Paik Gahuim (b. 1974) made his literary debut in 2001 when he won the Seoul Shinmun New Writer’s Award. He is the author of the short story collections, The Cricket Is Crying , Manager Jo’s Trunk , and The Hint is “Brother-in-law,” as well as the novel, Naphthalene .
Park Joon is a poet and editor at Changbi Publishers. His poetry collection I Took Your Name as Medicine was a bestseller, ranking ninth among bestselling poetry collections in the last five years by Interpark Books. He has received the Sin Dong-yup Prize for Literature.
Park Keum-san is a novelist. Park made his literary debut with “Accomplice” for the literary journal Munye Joongang in 2001. Kim’s novels include Island Table and Pretending to Exist , Not to Exist . He has also published a serialized novel Body Painting and the short story collections A Birthday Present and Did She See My Toes ?
Park Kyung-Ri was born in Tongyeong, Gyeongsangnam-do Province in 1926 and died in Wonju, Gangwon-do Province in 2008. Park studied at Jinju Girls’ High School and went on to teach at many different schools. She was at Yeonan Girls’ Middle School in Hwanghae-do Province when the Korean War broke out in 1950. Her husband died in the war. After the war, she devoted her life to her writing. She made her debut by publishing a short story in Hyundae Munhak at the recommendation of Kim Tong-ni, a prominent Korean writer. Park Kyung-Ri’s representative work, Land , is an in-depth portrayal...
Born in 1949 in Uzbekistan, Mikhail Park is a writer and painter currently based in Moscow, Russia. Park graduated from the Dushanbe College of Fine Arts in Tajikistan, and made his literary debut in 1976. He writes in Russian and is a member of the Russian Authors’ Society (RAO) and the Artists’ Association of Russia. He has written seven full-length novels, six novellas, twenty short stories and two plays. Three of his short stories were published in Germany in 1992. Then, in 2003, four of his poems were introduced to readers in Canada. More recently, his novella Still Life with...
Park Min-gyu debuted in 2003 with two widely-acclaimed novels: The Sammi Superstar’s Last Fan Club and Legend of Earth’s Heroes. He has authored the short story collections Castella and Double , and the novels Ping Pong and Pavane for a Dead Princess . His books in translation include Pavane for a Dead Princess (Dalkey Archive, 2014), Pavane pour une infante défunte (Decrescenzo éditeurs, 2014), and Ping-Pong (Editions Intervalles, 2016).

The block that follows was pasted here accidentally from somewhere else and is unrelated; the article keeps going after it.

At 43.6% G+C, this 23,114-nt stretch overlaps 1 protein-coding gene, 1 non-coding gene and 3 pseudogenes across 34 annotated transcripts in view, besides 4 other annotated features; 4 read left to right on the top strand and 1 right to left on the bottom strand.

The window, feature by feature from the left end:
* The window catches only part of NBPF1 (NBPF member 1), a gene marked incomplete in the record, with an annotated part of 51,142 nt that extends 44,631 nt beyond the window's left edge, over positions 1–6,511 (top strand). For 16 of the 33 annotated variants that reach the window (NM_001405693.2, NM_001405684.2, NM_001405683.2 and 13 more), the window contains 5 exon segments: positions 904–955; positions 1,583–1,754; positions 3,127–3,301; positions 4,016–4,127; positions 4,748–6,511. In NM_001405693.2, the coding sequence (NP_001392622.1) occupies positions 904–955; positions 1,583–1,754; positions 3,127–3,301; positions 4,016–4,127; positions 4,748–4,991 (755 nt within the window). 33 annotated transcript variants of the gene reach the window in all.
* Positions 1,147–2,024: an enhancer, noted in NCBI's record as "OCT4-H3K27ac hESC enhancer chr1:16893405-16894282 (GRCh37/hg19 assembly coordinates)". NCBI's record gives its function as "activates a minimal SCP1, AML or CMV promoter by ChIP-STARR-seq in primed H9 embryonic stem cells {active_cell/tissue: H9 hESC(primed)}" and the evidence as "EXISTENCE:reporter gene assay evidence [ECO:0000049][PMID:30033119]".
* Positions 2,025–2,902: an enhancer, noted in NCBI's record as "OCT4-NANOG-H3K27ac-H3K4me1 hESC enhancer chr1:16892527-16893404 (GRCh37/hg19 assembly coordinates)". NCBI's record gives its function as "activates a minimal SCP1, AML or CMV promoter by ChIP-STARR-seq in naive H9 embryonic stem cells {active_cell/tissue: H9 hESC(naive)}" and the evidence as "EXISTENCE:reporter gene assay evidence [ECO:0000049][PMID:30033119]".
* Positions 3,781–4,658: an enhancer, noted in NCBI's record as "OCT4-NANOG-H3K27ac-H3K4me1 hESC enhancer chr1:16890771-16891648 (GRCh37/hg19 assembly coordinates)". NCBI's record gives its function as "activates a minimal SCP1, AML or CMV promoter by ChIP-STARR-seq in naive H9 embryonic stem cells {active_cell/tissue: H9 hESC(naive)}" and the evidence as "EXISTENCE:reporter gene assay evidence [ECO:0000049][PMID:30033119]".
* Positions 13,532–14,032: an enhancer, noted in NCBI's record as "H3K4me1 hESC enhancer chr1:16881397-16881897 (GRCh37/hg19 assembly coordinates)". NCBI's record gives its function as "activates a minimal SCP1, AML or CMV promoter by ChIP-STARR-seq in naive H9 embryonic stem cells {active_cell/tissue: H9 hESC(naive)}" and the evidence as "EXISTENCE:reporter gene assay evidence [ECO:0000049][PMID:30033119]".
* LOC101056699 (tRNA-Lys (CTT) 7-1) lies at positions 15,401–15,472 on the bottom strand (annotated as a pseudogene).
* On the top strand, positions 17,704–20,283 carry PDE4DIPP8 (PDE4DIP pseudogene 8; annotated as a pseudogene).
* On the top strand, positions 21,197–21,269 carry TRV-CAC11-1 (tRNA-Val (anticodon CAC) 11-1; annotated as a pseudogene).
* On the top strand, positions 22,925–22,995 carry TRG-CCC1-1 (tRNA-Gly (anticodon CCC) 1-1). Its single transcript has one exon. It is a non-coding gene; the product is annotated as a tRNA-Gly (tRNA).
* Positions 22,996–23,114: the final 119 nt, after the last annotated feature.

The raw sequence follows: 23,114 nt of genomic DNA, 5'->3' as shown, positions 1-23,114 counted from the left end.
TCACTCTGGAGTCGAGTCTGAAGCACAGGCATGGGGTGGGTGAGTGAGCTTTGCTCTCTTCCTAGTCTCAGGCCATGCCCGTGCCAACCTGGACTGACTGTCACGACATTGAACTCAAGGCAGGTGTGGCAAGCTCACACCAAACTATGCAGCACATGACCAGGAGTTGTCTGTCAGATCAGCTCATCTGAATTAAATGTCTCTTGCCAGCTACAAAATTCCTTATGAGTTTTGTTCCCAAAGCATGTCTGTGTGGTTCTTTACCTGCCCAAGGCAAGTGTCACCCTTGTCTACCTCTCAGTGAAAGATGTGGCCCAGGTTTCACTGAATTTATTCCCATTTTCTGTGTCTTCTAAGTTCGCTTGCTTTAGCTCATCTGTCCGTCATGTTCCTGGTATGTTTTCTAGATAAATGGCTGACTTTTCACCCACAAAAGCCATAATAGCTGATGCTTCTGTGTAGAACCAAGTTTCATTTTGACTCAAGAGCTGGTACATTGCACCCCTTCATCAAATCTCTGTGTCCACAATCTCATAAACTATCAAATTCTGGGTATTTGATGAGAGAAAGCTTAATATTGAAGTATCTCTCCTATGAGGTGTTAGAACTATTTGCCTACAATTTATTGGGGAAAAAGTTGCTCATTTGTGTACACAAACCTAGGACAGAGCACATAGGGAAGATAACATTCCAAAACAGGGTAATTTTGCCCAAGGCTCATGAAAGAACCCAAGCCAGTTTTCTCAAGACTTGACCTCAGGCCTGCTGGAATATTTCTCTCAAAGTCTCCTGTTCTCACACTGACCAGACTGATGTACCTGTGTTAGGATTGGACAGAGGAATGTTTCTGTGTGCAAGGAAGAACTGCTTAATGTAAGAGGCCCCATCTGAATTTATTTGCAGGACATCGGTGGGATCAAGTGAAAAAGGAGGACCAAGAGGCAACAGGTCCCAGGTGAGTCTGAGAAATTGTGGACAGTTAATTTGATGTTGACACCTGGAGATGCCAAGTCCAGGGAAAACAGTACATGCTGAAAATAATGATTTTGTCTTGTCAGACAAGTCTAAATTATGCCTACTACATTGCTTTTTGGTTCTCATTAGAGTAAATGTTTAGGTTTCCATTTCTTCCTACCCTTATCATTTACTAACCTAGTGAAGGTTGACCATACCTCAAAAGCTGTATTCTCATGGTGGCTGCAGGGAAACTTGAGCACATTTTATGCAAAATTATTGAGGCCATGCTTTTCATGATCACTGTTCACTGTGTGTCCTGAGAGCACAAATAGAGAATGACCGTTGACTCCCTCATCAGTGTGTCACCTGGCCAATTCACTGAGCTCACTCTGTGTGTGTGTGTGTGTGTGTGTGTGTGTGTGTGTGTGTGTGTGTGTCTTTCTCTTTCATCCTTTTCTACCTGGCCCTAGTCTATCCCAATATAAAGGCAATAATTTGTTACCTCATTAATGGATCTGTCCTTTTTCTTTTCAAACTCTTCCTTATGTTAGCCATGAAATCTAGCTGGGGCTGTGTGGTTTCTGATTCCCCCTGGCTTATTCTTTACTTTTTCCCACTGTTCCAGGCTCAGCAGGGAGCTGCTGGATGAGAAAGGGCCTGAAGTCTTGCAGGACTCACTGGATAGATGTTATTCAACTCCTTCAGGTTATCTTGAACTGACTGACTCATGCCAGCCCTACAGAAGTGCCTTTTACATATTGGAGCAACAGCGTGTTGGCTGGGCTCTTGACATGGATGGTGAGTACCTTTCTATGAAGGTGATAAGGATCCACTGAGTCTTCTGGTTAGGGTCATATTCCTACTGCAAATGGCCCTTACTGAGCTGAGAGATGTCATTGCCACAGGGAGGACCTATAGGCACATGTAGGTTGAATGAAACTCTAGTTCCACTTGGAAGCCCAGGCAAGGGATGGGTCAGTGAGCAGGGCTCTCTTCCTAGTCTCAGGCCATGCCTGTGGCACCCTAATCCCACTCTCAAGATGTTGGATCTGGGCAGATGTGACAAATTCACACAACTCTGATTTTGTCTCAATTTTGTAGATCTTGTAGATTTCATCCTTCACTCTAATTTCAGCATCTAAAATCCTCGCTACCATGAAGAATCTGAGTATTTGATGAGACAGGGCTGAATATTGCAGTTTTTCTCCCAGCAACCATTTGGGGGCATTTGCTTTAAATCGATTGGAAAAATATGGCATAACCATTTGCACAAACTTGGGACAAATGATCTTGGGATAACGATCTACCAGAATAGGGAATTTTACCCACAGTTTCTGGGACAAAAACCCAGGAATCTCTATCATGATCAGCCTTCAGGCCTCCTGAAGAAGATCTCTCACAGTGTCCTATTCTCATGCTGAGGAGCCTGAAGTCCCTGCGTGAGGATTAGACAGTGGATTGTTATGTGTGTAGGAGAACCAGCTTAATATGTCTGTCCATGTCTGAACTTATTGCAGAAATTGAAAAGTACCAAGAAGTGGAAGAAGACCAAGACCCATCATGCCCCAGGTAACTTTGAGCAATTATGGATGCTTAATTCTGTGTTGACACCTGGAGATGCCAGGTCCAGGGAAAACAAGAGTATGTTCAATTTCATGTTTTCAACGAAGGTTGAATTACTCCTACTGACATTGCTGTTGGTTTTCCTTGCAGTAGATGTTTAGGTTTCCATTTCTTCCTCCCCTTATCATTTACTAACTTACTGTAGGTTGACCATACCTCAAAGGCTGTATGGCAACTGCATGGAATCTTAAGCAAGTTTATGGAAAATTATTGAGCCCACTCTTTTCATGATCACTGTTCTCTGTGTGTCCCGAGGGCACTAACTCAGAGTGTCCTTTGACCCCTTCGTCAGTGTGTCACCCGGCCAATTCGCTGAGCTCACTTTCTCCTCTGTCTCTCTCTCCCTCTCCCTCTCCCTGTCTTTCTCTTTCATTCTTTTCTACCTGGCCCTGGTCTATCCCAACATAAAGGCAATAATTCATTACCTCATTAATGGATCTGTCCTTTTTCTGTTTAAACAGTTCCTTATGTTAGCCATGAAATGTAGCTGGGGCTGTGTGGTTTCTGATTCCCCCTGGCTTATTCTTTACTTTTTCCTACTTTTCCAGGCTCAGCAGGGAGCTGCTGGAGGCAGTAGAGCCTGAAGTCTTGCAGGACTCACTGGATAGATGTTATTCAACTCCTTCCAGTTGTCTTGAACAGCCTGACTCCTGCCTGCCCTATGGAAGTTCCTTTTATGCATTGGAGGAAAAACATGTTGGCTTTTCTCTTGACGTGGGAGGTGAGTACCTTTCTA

Park Nohae is a poet, photographer, and revolutionary. His first poetry collection, The Dawn of Labor (1984), sold nearly a million copies despite being banned. He formed the South Korean Socialist Workers’ Alliance in 1989. He was arrested in 1991 and imprisoned for seven and a half years, during which time he published the essay collection Only A Person Is Hope (1997). He published his third poetry collection, So You Must Not Disappear , in 2010. He has held photo exhibitions in South Korea since 2010.
Park Seongwon was born in 1969 in Daegu. He debuted in 1994 with the short story "The Will" in Literature and Society . He is a professor of creative writing at Keimyung University. He is the recipient of the Today's Young Artists Award, the Hyundae Literary Award, the Hyundae Buddhist Literature Award, and the Han Moosuk Literary Award. He has published the short story collections Steal Me , We Run , What Makes a City , and One Day .
Park Soran studied creative writing at Dongguk University. She won the Sin Dong-yup Prize for Literature in 2015 for her first poetry collection Words Close to the Heart. The following year, she was awarded the Tomorrow’s Korean Writer Award by the Writers Association of Korea.
Park Wansuh (1931–2011) was one of Korea’s most revered writers. She debuted at the age of forty and wrote over a hundred novels and short stories in a career that spanned almost forty years. She received several prestigious awards, including the Republic of Korea’s Geumgwan Order of Cultural Merit. Recently published translations of her books include Who Ate up All the Shinga? (Columbia University Press, 2009), Lonesome You (Dalkey Archive, 2013), and Was that Mountain Really There? (Kitaab, 2018).